New Coronavirus Variants, Vaccines, and the Future of COVID-19
It’s been almost one year since the first known person in the U.S. died of COVID-19. And as the virus that causes COVID-19 has spread around the world, it’s also mutated.
Researchers are concerned about the ways the virus is changing: Some of the mutations discovered in recent months are causing the virus to spread more easily, and could potentially make it more deadly.
To help us answer questions about what we know about these new variants and what we still have to learn, The 21st was joined by two experts.
"It's not as though they just hopped on to the scene ... there's more genomic surveillance so we're able to observe this mutation," says University of Chicago Ecology & Evolution professor Sarah Cobey on why we are seeing more variants of COVID-19 now. "In some ways I'd say this isn't too surprising, [the virus] is still adapting to us."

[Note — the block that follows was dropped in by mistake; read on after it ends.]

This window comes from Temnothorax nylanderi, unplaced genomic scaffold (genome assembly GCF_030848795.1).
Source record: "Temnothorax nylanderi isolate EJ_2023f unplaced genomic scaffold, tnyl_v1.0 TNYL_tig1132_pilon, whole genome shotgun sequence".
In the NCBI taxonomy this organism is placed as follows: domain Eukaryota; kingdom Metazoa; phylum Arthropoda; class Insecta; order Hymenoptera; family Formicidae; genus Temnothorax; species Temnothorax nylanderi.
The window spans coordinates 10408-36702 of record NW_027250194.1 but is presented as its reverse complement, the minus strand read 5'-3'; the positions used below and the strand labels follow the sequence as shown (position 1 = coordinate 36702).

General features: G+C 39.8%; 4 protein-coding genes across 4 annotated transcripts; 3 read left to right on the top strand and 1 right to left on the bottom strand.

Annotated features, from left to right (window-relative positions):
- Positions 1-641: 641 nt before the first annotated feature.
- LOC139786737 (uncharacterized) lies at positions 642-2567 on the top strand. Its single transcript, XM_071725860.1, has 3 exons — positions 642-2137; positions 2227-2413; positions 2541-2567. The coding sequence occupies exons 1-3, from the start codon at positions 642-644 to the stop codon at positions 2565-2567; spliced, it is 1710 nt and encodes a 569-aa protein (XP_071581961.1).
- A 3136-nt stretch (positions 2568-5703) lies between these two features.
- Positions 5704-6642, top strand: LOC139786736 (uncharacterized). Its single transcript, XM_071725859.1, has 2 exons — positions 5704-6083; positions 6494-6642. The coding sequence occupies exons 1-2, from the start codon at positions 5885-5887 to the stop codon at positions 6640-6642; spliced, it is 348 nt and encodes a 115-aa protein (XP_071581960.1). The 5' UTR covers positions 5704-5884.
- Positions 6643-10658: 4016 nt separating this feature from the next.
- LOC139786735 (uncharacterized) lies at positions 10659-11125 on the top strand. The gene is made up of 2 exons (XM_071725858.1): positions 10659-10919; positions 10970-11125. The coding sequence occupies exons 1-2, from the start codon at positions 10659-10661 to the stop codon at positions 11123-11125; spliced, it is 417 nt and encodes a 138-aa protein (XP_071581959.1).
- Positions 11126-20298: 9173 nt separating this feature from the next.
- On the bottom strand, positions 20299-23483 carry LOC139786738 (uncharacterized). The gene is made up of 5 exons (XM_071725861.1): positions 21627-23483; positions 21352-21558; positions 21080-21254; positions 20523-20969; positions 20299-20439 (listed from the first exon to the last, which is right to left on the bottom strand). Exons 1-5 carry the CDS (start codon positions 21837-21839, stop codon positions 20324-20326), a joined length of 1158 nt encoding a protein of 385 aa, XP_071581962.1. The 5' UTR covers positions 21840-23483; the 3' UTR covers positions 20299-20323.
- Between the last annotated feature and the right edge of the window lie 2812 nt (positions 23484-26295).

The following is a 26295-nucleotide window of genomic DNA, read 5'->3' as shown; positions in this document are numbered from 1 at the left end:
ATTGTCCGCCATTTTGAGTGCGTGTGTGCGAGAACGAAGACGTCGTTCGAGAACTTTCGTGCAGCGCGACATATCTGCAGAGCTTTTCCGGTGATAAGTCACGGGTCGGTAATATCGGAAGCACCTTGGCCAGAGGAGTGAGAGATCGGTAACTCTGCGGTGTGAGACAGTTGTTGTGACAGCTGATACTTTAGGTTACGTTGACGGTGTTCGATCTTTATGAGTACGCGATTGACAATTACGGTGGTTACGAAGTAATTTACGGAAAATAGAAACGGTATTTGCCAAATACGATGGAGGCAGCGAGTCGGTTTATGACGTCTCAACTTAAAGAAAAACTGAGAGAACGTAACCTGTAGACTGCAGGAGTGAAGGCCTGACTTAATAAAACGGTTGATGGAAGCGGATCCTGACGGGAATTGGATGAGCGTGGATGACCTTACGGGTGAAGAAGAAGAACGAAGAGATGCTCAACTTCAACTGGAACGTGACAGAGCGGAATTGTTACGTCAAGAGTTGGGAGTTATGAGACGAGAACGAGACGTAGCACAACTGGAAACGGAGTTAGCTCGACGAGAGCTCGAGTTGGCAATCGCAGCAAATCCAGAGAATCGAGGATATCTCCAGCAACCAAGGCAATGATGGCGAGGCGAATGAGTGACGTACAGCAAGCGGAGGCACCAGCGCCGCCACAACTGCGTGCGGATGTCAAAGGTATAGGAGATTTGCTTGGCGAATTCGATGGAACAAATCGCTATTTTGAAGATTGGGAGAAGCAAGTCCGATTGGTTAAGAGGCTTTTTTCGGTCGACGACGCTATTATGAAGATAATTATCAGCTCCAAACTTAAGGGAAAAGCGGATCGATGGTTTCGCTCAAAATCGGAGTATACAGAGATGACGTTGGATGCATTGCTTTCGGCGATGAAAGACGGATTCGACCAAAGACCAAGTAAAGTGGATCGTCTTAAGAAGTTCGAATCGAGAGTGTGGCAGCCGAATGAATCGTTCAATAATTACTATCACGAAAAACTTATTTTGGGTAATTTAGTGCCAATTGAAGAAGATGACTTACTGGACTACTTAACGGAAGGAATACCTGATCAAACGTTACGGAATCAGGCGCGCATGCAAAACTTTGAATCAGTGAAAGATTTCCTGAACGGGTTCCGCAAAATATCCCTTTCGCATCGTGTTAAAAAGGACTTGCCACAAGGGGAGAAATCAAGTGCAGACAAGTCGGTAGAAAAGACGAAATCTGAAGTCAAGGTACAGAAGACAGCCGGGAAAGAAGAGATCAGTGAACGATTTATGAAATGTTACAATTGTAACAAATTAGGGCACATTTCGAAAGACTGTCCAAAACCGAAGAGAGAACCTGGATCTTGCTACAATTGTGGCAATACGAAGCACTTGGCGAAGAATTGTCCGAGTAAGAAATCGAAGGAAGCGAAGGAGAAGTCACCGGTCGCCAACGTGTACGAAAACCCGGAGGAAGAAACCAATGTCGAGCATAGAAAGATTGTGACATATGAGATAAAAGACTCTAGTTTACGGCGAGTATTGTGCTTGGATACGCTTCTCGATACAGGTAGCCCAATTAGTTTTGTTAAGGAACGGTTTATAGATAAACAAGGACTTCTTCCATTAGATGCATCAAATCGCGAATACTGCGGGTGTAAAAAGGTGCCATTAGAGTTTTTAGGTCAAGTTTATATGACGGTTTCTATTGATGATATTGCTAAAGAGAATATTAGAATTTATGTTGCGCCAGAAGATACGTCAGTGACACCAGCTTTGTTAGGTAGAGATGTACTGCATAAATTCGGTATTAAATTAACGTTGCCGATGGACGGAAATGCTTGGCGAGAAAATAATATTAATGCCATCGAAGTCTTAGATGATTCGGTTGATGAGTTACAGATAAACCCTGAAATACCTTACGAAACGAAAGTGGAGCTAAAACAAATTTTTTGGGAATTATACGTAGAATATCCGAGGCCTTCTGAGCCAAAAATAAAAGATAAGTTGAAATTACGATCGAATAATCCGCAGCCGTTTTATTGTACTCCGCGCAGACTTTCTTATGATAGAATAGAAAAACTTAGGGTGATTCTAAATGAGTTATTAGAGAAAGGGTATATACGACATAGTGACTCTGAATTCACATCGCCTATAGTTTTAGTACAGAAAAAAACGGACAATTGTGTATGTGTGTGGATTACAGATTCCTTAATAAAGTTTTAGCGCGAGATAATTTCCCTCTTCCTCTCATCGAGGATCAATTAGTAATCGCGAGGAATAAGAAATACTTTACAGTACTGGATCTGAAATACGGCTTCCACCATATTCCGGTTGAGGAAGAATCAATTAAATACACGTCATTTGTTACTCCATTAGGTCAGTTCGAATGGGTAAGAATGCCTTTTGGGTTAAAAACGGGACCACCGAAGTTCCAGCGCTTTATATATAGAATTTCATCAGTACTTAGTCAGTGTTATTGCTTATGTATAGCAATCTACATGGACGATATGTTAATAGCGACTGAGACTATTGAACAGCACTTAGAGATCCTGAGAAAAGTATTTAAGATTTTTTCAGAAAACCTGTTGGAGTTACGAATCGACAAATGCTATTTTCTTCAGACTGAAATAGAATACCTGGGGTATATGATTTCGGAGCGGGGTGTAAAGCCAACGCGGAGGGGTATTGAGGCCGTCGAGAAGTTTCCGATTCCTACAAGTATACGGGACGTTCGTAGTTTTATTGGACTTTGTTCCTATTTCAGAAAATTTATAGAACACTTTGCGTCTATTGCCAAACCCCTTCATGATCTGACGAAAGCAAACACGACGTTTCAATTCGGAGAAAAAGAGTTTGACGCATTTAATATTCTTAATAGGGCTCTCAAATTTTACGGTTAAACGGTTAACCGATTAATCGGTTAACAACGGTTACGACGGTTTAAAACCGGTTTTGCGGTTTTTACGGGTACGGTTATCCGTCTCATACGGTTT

Sarah Cobey, Associate Professor, Ecology & Evolution, University of Chicago
Chris Brooke, Assistant Professor of Microbiology, University of Illinois
Prepared for web by Zainab Qureshi
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